Let me start with my and my husbands 7th great grandfather Captain John Smith born in 1698 in England or Ulster Ireland and him and his wife Margaret moved to the states and lived in Augustus county Virginia, their son Col. Daniel Smith is my 6th great grandfather, he fought with his father and brothers in the french and Indian war alongside Maj. Andrew Lewis, (which we are also related to as well.) Daniel Smith married Margaret Harrison, their son Jonathan Smith is my 5th great grandfather, he was born on July 12, 1768 in Augustus county Virginia and married Elizabeth Wood and they moved from Augustus county to Kanawha county West Virginia and their son Robert M. Smith married Belinda Goode, they are my and my husbands 4th great grandfather, all of these smiths owned slaves, I will have to look for the information on these smiths to send to you. I want to know if the slaves owned by our 7th great grandfather if they put their slaves in wills to give to their sons and grandsons and granddaughters. I know that Captain John Smith and his sons built a house along with slaves quarters so that the slaves live on site with them. The house is still there in Augustus county, there is a story that the slaves tried to poison the smiths with a poisonous cake, needless to say they were punished and beaten, I think I saw a will of my 6th great grandfather and it listed slaves, I will have to send that to you as well, but the story about Ned is most interesting because before the civil war broke out one of the younger smith boys was out taking a quick dip in the pond and then realized he couldn’t swim and the slave named Ned with a broken limb jumped in and saved George and when the civil war broke out George wanted to fight for the union and his brothers John, (my 3rd great grandfather ) William, and Columbus Smith (my husbands 3rd great grandfather ) fought with the confederate, it tore the family apart. If I can send you what I have I would be thrilled to send you what I have so far, I would really appreciate any help that you can give us, I can also send you an invite to my family tree. Mrs Terri L. Wiseman Smith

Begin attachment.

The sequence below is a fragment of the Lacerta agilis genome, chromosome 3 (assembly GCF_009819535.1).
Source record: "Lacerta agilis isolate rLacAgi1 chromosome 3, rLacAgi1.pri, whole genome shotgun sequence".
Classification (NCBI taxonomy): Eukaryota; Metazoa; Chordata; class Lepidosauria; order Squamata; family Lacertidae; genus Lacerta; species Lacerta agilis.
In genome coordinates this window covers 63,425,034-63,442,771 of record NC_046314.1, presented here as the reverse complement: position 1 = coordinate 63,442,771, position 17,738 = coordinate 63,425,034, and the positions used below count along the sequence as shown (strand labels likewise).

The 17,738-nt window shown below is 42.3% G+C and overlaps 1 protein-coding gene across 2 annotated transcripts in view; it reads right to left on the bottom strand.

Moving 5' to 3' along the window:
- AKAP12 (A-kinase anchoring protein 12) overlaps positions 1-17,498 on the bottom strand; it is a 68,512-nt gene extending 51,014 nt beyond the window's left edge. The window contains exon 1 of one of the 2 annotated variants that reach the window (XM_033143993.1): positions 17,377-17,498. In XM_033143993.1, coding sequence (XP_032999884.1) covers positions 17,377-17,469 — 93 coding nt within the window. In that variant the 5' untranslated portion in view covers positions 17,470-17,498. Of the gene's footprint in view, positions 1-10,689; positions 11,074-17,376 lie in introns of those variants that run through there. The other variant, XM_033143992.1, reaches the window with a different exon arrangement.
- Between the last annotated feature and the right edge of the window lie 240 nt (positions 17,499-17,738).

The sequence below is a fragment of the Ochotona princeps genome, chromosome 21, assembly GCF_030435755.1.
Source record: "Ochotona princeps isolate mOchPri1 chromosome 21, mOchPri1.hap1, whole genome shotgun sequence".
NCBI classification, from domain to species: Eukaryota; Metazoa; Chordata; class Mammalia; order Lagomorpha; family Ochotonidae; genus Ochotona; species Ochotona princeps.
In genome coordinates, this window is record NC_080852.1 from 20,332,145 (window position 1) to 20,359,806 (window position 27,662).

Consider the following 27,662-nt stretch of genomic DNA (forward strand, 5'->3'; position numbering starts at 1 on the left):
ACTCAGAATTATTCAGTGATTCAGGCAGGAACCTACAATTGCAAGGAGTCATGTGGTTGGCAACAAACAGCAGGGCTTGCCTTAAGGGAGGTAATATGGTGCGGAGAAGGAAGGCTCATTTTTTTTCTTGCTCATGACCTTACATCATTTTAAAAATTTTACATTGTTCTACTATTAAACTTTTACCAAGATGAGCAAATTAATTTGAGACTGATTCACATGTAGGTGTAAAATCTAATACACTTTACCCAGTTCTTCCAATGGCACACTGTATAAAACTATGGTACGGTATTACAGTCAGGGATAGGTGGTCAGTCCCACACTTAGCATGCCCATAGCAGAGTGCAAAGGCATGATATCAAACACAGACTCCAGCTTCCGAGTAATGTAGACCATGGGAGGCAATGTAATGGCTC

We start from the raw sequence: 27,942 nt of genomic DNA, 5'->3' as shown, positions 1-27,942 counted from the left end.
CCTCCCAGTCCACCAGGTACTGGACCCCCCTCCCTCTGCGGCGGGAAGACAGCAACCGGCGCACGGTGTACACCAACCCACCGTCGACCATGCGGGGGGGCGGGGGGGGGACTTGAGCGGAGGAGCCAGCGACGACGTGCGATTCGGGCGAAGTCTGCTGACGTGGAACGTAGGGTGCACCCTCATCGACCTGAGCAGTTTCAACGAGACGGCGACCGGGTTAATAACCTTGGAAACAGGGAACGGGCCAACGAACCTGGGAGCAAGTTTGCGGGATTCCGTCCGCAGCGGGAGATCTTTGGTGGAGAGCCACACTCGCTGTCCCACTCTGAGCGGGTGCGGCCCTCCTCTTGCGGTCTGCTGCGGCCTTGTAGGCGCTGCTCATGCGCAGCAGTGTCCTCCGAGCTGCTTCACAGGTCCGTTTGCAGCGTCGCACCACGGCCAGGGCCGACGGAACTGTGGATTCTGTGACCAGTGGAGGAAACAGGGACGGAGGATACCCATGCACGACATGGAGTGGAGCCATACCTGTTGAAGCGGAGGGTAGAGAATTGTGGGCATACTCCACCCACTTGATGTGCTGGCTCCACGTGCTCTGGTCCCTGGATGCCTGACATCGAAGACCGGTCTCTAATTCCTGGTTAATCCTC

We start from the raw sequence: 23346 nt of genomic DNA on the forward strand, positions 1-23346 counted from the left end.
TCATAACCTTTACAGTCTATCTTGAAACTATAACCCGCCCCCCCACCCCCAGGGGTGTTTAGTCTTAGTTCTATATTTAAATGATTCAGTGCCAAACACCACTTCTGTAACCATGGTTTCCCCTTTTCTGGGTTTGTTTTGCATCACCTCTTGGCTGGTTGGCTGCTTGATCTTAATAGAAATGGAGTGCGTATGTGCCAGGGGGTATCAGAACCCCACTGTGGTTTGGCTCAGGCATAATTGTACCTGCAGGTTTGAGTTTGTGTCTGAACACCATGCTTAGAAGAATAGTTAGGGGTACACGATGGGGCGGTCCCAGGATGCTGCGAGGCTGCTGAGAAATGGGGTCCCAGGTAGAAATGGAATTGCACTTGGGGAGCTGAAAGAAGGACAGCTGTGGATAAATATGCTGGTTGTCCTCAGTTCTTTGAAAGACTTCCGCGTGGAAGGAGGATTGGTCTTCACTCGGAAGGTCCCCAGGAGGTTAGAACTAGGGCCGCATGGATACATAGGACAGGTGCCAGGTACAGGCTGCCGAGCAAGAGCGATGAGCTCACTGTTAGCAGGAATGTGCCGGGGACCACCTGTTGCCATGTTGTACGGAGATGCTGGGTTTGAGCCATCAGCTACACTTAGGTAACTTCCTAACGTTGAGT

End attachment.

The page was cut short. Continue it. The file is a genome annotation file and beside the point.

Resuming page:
Liked by 1 person

      2. Terri, I am not a professional genealogist. I only do research on my own families. I can point you to where you can look for wills in Virginia ($ Ancestry) and West Virginia (free on FamilySearch). There are also Chancery Records on the Library of Virginia site which are free to use. They are only for the Virginia counties and not for West Virginia. Augusta being an older county and Smith being common, you would have to probably spend a lot of time looking at the images. But the Chancery Records are a good place to find names of slaves. Let me know if you are interested in the links and I will post them.


      3. Kathy,
        I have access to ancestry and also family search, but not the chancery records. I would appreciate the chance dry records, I think I might know where they are not real sure.

        Liked by 1 person